TRUMP AGENDA: Is it TrumpCare? Or RyanCare?
From NBC's Andrew Rafferty: "As the battle over what should be in the bill to replace the Affordable Care Act continues in Congress, another vital fight is being waged over just what to call the plan."
"A Republican proposal to revise the Affordable Care Act claimed its first major victories Thursday amid a backlash that both Republican leaders and President Trump spent the day trying to tamp down," writes the Washington Post. "Trump met with conservative critics of the plan, signaling both a willingness to negotiate its details and that it does not yet have enough votes to emerge from the House. More acknowledgment of the proposal's problems came from Senate Republicans, who suggested Thursday that the measure is moving too quickly through the House and in a form unlikely to succeed if it gets to the upper chamber. Yet the plan emerged from two key House committees Thursday, and House Speaker Paul D. Ryan (R-Wis.), its top booster, insisted that the pending legislation represents the "only chance we're going to get" to fulfill the GOP's long-standing promise to undo the Affordable Care Act."
The Wall Street Journal: "Sen. Rand Paul (R., Ky.) reintroduced late Wednesday a bill to repeal most of the 2010 health law without replacing it, a measure that cleared the last Congress when President Barack Obama, a Democrat, was in office. Conservative groups view that bill, which Mr. Obama vetoed, as a gold standard. GOP leaders' decision to back away from that bill now that Mr. Trump is president is causing friction."
POLITICO: "The discord on the far-right is becoming a real problem for Republicans. Allies of GOP leadership say Speaker Paul Ryan (R-Wis.) and his team can't assemble a bill that can pass the House if conservatives keep moving the goal posts on what exactly it will take to secure their votes. In the end, they might end up getting nothing at all because of the disunity, some GOP lawmakers speculated. And several even believe conservatives will vote for the bill despite their complaints and demands for change this week."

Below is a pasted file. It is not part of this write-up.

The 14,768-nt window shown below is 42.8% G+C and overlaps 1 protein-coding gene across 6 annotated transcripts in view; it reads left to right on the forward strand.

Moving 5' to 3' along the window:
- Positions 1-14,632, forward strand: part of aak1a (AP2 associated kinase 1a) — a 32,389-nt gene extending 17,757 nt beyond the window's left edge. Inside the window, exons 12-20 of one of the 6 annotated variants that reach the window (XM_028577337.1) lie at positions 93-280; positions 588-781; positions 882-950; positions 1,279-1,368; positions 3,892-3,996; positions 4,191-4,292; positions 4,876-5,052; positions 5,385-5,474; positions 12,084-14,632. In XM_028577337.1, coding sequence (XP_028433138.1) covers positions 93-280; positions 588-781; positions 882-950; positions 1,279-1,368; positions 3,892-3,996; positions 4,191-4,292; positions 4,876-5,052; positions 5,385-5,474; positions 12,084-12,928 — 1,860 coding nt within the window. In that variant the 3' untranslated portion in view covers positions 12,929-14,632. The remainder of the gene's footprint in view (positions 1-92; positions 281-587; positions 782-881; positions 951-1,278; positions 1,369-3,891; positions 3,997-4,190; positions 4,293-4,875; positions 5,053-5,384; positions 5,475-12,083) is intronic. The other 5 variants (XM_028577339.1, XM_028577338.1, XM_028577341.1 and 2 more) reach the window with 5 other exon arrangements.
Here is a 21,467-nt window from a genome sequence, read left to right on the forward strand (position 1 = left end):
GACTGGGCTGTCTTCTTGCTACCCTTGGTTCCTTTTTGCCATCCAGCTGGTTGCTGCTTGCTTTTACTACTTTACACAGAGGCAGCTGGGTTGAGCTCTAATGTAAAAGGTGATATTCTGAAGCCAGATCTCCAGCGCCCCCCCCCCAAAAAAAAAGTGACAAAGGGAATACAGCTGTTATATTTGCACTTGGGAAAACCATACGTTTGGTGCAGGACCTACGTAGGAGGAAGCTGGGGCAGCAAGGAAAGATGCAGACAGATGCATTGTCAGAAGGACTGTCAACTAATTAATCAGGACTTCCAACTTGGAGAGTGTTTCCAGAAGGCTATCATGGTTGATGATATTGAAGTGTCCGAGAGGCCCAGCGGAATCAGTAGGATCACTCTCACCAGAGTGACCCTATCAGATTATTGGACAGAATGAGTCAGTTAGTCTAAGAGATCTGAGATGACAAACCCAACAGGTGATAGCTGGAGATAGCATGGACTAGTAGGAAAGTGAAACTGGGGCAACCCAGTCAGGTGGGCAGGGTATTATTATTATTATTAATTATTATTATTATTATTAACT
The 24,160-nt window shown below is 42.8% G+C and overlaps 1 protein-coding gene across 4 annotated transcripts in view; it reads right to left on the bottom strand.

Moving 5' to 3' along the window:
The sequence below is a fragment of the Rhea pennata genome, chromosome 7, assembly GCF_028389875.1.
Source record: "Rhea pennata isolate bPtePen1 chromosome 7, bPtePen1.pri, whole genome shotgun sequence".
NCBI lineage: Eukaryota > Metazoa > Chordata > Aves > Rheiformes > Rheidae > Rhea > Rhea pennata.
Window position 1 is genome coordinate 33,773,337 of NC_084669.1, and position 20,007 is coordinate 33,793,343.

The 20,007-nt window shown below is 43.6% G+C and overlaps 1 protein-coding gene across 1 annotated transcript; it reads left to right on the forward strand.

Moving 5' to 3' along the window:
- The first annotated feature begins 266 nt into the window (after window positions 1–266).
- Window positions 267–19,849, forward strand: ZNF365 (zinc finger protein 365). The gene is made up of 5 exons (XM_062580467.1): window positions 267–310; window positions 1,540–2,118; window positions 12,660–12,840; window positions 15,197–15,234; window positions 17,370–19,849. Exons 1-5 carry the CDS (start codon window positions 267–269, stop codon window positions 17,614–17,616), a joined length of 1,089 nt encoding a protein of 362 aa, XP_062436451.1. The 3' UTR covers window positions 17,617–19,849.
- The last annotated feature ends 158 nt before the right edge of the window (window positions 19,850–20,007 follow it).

The New York Times: "[W]ith Mr. Trump's administration aggressively pitching the House Republican plan to repeal and replace the Affordable Care Act, Capitol Hill's official scorekeeper — the Congressional Budget Office — is coming under intense fire."
And there's this, from the Washington Post: "House Republicans are advancing a series of bills that would make changes to the civil justice system long sought by doctors and U.S. corporations, including a cap on some medical malpractice awards and new roadblocks for classes of people seeking to sue jointly to address harm."
From NBC's Alex Johnson and Ali Vitali: "President Donald Trump's revised immigration order is so 'blatantly discriminatory' that it seems designed to divide people into a 'superior race,' Hawaii's attorney general alleged Thursday."
NBC News reports on the fallout after the Kellyanne Conway/Nordstrom kerfuffle.
The New York Times notes how many executives are now eyeing the White House because of Trump's improbable rise.
From the AP: "In stepping up legal challenges to President Donald Trump's revised travel ban, Democratic attorneys general are trying to use the court system to thwart the executive branch in the same way their GOP counterparts did under President Barack Obama."
The New York Times looks at how Trump's golf resort brand is faring.
The Wall Street Journal notes that public broadcasting is under the microscope again as budget cuts loom.
David Ignatius, in the Washington Post: "Rex Tillerson is off to an agonizingly slow start as secretary of state. That matters, because if Tillerson doesn't develop a stronger voice, control of foreign policy is likely to move increasingly toward Stephen K. Bannon, the insurgent populist who is chief White House strategist."
The Washington Post notes the way Trump and his team are trying to use language to change politics.
From POLITICO: "Europeans are starting to worry that Steve Bannon has the EU in his crosshairs. Here's how the White House could genuinely help pull it apart."